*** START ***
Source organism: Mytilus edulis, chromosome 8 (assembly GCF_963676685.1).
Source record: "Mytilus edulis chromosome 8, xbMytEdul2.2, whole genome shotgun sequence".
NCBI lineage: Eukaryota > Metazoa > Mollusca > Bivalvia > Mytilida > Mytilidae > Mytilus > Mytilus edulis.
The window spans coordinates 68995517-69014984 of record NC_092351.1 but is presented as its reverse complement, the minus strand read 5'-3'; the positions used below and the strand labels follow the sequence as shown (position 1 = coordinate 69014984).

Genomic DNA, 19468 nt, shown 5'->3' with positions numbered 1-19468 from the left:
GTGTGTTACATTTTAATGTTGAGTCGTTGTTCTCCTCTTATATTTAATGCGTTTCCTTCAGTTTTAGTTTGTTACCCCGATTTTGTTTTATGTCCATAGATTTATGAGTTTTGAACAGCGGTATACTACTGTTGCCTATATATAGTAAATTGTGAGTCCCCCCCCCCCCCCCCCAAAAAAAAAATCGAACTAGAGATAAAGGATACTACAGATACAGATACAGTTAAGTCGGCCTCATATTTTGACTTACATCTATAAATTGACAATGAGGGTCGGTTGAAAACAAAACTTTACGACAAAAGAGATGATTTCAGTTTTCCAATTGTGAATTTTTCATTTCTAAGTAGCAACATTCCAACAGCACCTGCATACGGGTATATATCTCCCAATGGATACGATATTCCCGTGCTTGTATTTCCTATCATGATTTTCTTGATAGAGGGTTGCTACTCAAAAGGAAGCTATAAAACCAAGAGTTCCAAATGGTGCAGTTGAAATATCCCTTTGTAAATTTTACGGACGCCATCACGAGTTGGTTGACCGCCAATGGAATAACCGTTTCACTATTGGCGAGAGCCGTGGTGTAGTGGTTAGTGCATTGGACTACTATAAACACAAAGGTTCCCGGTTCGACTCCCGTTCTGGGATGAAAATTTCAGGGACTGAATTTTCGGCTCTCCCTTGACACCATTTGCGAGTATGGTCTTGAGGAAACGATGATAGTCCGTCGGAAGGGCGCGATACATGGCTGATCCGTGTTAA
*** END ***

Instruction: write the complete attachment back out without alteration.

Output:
Source organism: Mytilus edulis, chromosome 8 (assembly GCF_963676685.1).
Source record: "Mytilus edulis chromosome 8, xbMytEdul2.2, whole genome shotgun sequence".
NCBI lineage: Eukaryota > Metazoa > Mollusca > Bivalvia > Mytilida > Mytilidae > Mytilus > Mytilus edulis.
The window spans coordinates 68995517-69014984 of record NC_092351.1 but is presented as its reverse complement, the minus strand read 5'-3'; the positions used below and the strand labels follow the sequence as shown (position 1 = coordinate 69014984).

Genomic DNA, 19468 nt, shown 5'->3' with positions numbered 1-19468 from the left:
GTGTGTTACATTTTAATGTTGAGTCGTTGTTCTCCTCTTATATTTAATGCGTTTCCTTCAGTTTTAGTTTGTTACCCCGATTTTGTTTTATGTCCATAGATTTATGAGTTTTGAACAGCGGTATACTACTGTTGCCTATATATAGTAAATTGTGAGTCCCCCCCCCCCCCCCCCAAAAAAAAAATCGAACTAGAGATAAAGGATACTACAGATACAGATACAGTTAAGTCGGCCTCATATTTTGACTTACATCTATAAATTGACAATGAGGGTCGGTTGAAAACAAAACTTTACGACAAAAGAGATGATTTCAGTTTTCCAATTGTGAATTTTTCATTTCTAAGTAGCAACATTCCAACAGCACCTGCATACGGGTATATATCTCCCAATGGATACGATATTCCCGTGCTTGTATTTCCTATCATGATTTTCTTGATAGAGGGTTGCTACTCAAAAGGAAGCTATAAAACCAAGAGTTCCAAATGGTGCAGTTGAAATATCCCTTTGTAAATTTTACGGACGCCATCACGAGTTGGTTGACCGCCAATGGAATAACCGTTTCACTATTGGCGAGAGCCGTGGTGTAGTGGTTAGTGCATTGGACTACTATAAACACAAAGGTTCCCGGTTCGACTCCCGTTCTGGGATGAAAATTTCAGGGACTGAATTTTCGGCTCTCCCTTGACACCATTTGCGAGTATGGTCTTGAGGAAACGATGATAGTCCGTCGGAAGGGCGCGATACATGGCTGATCCGTGTTAA